Asked by Angela Thiery-Devins, Shelton, Washington
I have a 9-month old and need to move to formula. When I looked at the back of the formula packages, I was shocked to learn that the first ingredient in of most of them was corn syrup solids. Isn't that sugar? What should I be looking for in a formula? I am a concerned mom just trying to do the right thing for my baby. Thank you.
Diet and Fitness Expert
Dr. Melina Jampolis
Physician Nutrition Specialist
Hi Angela -- First of all, congratulations on breastfeeding for 9 months. Research clearly shows that this is better for the baby whenever possible for optimal health. Since I have a 4-month-old and will be facing the transition to formula soon, I was very curious about this as well as I was somewhat surprised to find corn syrup at the top of the ingredient list for many formulas. I contacted my pediatrician, Dr. Jeremy Shapiro, who also has a master's in public health and has presented research on childhood obesity. He gave me the following explanation.
"Every formula (just like breast milk) has numerous ingredients but the three primary ones are a protein source, a fat source, and a carbohydrate source. And what are carbohydrates made of? Sugars. In fact, it's probably easiest to view sugars and carbohydrates as one in the same thing with some examples including lactose (milk sugar), sucrose (table sugar) and even corn syrup. "
He goes on the explain that "in regular milk-protein based formulas, the primary carbohydrate is lactose and not corn syrup. However, there will be times when an infant may not be able to tolerate the regular milk-protein based formulas and alternative formulas are needed. It is these formulas that may include corn syrup so that the infant may have an easier time digesting them until their system matures. So unless your child has a known sensitivity, when it comes to formulas, I would first recommend regular milk-protein based formulas that include lactose as the primary carbohydrate."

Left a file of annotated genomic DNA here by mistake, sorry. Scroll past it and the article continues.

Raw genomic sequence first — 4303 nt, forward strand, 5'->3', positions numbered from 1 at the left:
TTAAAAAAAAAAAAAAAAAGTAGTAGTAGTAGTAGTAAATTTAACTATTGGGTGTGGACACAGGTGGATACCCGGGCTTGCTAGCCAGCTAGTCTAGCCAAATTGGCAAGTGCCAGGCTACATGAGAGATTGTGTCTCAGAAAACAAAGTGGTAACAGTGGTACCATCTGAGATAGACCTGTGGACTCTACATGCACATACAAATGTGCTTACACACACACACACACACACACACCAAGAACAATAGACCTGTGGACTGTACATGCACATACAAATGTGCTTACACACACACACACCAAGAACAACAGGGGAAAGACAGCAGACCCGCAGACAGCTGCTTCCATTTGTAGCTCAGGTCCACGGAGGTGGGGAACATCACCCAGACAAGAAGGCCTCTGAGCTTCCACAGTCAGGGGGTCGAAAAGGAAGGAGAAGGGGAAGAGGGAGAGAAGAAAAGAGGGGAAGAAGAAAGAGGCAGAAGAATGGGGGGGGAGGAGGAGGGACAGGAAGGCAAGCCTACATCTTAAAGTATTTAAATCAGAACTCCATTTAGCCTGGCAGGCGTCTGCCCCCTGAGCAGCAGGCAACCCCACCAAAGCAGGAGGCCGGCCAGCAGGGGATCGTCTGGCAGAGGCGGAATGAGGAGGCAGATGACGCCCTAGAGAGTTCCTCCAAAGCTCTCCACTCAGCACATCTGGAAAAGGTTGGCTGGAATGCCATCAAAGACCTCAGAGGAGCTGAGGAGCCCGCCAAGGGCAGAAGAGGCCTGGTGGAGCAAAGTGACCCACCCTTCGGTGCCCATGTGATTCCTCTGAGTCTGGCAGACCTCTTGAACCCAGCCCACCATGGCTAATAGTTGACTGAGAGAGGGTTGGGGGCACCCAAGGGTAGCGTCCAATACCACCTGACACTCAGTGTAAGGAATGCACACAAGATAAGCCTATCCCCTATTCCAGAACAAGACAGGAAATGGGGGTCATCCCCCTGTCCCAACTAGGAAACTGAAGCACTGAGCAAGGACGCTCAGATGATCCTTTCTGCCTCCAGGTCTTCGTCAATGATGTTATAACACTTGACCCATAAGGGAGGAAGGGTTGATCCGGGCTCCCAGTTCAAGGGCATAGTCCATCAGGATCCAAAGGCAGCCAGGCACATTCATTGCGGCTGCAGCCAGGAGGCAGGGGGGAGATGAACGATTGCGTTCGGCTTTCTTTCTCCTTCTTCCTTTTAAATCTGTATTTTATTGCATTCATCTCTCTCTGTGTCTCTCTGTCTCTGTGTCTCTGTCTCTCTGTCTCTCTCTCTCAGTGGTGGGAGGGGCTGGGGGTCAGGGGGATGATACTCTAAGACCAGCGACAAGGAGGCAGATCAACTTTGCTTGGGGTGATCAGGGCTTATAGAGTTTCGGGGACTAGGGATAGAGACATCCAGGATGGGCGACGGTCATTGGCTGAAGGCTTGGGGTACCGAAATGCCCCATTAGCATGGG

In the two primary brands of formula, lactose is the first and primary source of carbohydrates. Interestingly, in one of the major organic brands, lactose is not used, rather sucrose is the primary carbohydrate. For this reason Dr. Jeremy is not a big fan of organic formula.
It is important to point out that corn syrup is not the same as high fructose corn syrup, which some researchers believe may contribute to obesity. Both sweeteners are less expensive than sucrose, so this is probably why corn syrup is used in baby formula, which can already be fairly expensive.
The reality is we don't really know the impact of different types of sugars on infants. It is not likely as big a concern with regards to obesity because infants are not in a metabolic state to be impacted by things such as too much sugar or the glycemic index of foods since they are using every calorie for growth, unlike adults who use excess calories for fat.
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